Budgeting in Leisure
This piece of work will analysis different financial models such as zero, incremental, fixed and flexible budgets along with their strengths and weakness. Organisations use such models to try and improve there business performance. Here we look at Leisure fixed budget process on how the financial model works and roles throughout the organisation also how it links in with the organisations mission statement and improvements that can be made.
Any budget may be altered a number of times during a year, although there would always need to be a considered reason for doing so, this being a reason why we need to look carefully what budgeting model we use. Main Section Organisations do not run themselves; they need plans of which the business plan is the key. But the critical plan that is developed from the business plan is the financial plan or budget. There are several types of budgets used in today’s business some more popular than others, each type of budget has it strengths and weakness.
Business who adopt these budgets do so to improve there business plan and it evolves around the type of business they operate. Below are a number of budgets used today. Budget A quantitative statement,
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‘In zero-based budgeting the financial planners start from a zero base. In other owrds, they assume that no programme is necessary and no money need be spent. For a programme to be accepted, it will have to be proven worthwhile and financially sound in an evaluation of all elements of revenue and spending. An incremental budget, on the other hand, treats existing programmes and departments as already approved, subject only to increases or decreases in the financial resources allocated.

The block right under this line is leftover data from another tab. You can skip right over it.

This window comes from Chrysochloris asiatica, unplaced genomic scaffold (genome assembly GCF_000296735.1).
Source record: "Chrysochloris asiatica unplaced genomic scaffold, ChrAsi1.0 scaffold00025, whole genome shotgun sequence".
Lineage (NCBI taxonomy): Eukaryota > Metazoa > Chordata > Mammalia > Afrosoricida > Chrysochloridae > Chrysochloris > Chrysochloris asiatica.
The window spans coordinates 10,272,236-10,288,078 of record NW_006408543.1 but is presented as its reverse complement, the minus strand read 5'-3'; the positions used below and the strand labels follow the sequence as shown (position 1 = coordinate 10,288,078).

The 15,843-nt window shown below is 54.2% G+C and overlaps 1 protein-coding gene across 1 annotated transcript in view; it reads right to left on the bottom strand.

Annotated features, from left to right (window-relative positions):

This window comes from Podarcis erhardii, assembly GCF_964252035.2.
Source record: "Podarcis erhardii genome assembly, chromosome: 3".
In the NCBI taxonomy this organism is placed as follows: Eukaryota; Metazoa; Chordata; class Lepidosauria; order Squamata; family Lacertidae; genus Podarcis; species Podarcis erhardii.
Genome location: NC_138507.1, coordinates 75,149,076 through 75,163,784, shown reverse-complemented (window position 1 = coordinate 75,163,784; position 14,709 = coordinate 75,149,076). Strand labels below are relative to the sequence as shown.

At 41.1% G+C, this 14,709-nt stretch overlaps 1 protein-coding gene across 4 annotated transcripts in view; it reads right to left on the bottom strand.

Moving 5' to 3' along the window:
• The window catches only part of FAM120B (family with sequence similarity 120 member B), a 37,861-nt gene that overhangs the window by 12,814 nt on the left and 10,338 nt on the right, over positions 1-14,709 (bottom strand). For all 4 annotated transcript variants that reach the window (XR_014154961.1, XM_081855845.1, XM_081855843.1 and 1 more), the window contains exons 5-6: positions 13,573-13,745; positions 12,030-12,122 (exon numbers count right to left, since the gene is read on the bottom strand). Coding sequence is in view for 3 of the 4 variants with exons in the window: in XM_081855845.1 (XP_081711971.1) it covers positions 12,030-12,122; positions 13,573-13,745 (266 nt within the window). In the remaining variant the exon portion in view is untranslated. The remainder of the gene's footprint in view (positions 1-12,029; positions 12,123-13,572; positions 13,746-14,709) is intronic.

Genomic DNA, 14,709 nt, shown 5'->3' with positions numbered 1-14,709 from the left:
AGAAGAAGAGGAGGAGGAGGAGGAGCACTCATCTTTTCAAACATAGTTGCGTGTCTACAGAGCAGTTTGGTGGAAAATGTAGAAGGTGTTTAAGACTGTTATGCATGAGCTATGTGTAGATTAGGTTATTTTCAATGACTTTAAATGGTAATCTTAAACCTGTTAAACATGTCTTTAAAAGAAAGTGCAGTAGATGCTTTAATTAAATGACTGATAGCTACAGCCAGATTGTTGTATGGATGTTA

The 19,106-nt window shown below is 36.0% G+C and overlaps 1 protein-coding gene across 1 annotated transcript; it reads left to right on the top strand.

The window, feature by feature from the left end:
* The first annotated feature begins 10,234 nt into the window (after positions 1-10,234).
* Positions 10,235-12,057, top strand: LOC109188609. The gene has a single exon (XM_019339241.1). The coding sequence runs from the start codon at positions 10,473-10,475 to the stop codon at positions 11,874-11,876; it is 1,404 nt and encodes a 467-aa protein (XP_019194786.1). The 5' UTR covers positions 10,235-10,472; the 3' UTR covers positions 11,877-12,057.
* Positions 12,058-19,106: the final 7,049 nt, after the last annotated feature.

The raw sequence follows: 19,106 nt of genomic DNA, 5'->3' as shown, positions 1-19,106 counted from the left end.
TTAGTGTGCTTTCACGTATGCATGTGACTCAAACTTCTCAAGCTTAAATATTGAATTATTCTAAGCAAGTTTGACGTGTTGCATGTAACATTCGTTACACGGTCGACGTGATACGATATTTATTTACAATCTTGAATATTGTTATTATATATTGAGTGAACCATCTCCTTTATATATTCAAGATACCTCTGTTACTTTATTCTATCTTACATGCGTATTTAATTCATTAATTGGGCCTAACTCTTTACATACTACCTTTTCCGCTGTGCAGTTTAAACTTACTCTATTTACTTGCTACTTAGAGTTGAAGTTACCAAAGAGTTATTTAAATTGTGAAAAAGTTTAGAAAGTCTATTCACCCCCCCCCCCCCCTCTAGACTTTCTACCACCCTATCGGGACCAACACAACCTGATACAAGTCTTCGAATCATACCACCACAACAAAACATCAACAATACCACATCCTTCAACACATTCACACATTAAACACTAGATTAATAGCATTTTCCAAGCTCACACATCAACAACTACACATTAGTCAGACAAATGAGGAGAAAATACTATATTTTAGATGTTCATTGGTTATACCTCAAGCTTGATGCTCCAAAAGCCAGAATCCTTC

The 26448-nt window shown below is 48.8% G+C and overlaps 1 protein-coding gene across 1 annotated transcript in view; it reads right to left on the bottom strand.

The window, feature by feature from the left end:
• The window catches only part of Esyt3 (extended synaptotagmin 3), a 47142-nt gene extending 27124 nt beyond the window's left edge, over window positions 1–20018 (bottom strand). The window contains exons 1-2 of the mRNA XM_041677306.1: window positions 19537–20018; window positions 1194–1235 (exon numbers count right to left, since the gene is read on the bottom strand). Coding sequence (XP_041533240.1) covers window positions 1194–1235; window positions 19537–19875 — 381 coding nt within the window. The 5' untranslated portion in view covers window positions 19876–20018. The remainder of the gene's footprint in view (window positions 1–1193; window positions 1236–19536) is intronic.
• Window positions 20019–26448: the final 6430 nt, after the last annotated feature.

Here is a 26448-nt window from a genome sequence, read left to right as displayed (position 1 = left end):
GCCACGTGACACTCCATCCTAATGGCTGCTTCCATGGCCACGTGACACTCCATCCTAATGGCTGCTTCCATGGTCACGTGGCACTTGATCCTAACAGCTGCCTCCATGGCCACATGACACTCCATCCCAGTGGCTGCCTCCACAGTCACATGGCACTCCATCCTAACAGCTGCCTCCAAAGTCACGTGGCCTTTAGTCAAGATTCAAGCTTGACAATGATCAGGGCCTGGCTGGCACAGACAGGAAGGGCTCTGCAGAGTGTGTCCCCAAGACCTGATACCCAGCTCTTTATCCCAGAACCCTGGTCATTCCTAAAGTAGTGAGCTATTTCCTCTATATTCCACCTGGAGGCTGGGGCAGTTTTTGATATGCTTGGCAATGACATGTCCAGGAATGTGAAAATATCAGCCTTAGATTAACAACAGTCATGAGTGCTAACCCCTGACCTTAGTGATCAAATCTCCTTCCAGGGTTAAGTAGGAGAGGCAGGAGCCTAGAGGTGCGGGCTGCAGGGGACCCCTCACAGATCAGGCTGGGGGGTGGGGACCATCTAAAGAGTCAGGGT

The organisation’s historical costs are the base from which budget planning starts. The focus of the budgeting process is on the changes anticipated in last year’s figures. The planning process has already been completed and the programme priorities established. ‘A fixed budget is defined as a budget, which is designed to remain unchanged irrespective of the level of activity actually attained. It is based on a single level of activity. Fixed budgets do not change when the level of business activity changes.
‘ In practice however, fixed budgets are rarely used, as the actual output is different from the budgeted output. In such a case, the budgets cannot be used as a tool of cost control. A flexible budget is a budget that is prepared for a range i. e. for more than one level of activity. The flexible budget is also known as a variable, dynamic, sliding scale, step budget. The underlying principle for a flexible budget is that every business is dynamic and ever changing. Thus, a flexible budget is developed for a range.
The flexible budget covers a range of activity, is easy to change with a variation in production levels, and thus facilitates correct performance measurement and reporting. ‘A method of budgeting in which activities that incur costs in each function of an organisation are established and relationships are defined between activities. This information is then used to decide how much resource should be allocated to each activity. Basically, ABB is budgeting by activities rather than by cost elements. ‘